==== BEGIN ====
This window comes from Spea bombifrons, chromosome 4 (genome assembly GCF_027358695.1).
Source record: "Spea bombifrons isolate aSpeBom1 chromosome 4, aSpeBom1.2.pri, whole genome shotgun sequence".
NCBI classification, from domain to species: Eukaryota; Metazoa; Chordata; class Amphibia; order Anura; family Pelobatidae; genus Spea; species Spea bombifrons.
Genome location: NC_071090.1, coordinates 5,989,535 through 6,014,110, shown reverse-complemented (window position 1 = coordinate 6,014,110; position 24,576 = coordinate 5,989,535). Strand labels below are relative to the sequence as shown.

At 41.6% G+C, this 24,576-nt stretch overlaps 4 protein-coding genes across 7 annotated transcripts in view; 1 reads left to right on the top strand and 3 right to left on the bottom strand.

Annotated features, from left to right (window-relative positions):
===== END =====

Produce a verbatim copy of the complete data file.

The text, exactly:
This window comes from Spea bombifrons, chromosome 4 (genome assembly GCF_027358695.1).
Source record: "Spea bombifrons isolate aSpeBom1 chromosome 4, aSpeBom1.2.pri, whole genome shotgun sequence".
NCBI classification, from domain to species: Eukaryota; Metazoa; Chordata; class Amphibia; order Anura; family Pelobatidae; genus Spea; species Spea bombifrons.
Genome location: NC_071090.1, coordinates 5,989,535 through 6,014,110, shown reverse-complemented (window position 1 = coordinate 6,014,110; position 24,576 = coordinate 5,989,535). Strand labels below are relative to the sequence as shown.

At 41.6% G+C, this 24,576-nt stretch overlaps 4 protein-coding genes across 7 annotated transcripts in view; 1 reads left to right on the top strand and 3 right to left on the bottom strand.

Annotated features, from left to right (window-relative positions):